The appeal to a higher calling—to a lifestyle, passion, or cause—is what drives organic participation and growth in online social communities. The payoffs are lower ongoing expenses and a higher degree of “stickiness” and participation and advocacy for the community. Given the central role established for the higher social object, a question arises here:
What is it that powers social marketing applications, communities, and sites which lack a cause, passion, or lifestyle connection as seen in programs like Pepsi’s “The Juice”? The answer is typically spending. This is not to overlook the great creative work that goes into promotional campaigns, but rather to note that spend-driven programs versus purpose or values-aligned programs will often lag in the organic growth that truly powers social media and the waves of activity that occur on the Social Web.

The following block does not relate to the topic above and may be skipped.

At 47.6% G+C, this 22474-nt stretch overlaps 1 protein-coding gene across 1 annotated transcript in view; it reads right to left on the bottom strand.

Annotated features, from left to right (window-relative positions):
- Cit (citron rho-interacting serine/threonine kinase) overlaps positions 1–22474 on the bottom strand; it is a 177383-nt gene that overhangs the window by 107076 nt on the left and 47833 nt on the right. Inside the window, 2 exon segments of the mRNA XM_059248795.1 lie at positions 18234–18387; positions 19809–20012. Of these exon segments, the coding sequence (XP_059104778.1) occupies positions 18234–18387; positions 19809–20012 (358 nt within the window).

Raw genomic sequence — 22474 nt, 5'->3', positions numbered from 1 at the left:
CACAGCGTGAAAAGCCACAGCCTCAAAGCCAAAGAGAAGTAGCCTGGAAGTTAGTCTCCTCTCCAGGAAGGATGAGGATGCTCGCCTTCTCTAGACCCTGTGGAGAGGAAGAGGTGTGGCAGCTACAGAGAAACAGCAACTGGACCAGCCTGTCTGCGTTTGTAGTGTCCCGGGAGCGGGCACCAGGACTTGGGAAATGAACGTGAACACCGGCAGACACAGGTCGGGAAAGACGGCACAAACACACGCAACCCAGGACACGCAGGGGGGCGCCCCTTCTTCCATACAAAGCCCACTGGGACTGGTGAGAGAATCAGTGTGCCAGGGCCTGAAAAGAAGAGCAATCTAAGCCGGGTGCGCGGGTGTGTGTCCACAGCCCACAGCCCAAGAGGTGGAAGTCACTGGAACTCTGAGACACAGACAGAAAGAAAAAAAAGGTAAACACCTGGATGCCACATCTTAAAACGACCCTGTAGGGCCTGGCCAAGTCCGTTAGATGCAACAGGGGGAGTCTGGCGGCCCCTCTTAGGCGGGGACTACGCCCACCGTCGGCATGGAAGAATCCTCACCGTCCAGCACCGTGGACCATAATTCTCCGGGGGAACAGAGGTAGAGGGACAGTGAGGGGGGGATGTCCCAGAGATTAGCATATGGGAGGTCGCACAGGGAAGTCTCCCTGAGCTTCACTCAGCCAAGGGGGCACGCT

To understand why this is so, compare the social appeal of the Old Spice Deodorant social media campaign shown in Figure 3.4 with the basic social appeal of Facebook, Orkut or other social networking sites, where participation is driven largely out of a desire to interact with other members of these networks. People join them to meet other people as well as to share experiences around the brands they love (along with a whole lot of other things).
Great social sites grow organically based on an individual’s realization of a reason to be there: Facebook and Orkut, for example, both deliver on the basic desires of people to meet other people and socialize. Members see the value in “more members” so they actively encourage their friends to join. The obvious purpose and basic appeal of these sites combine to drive organic growth.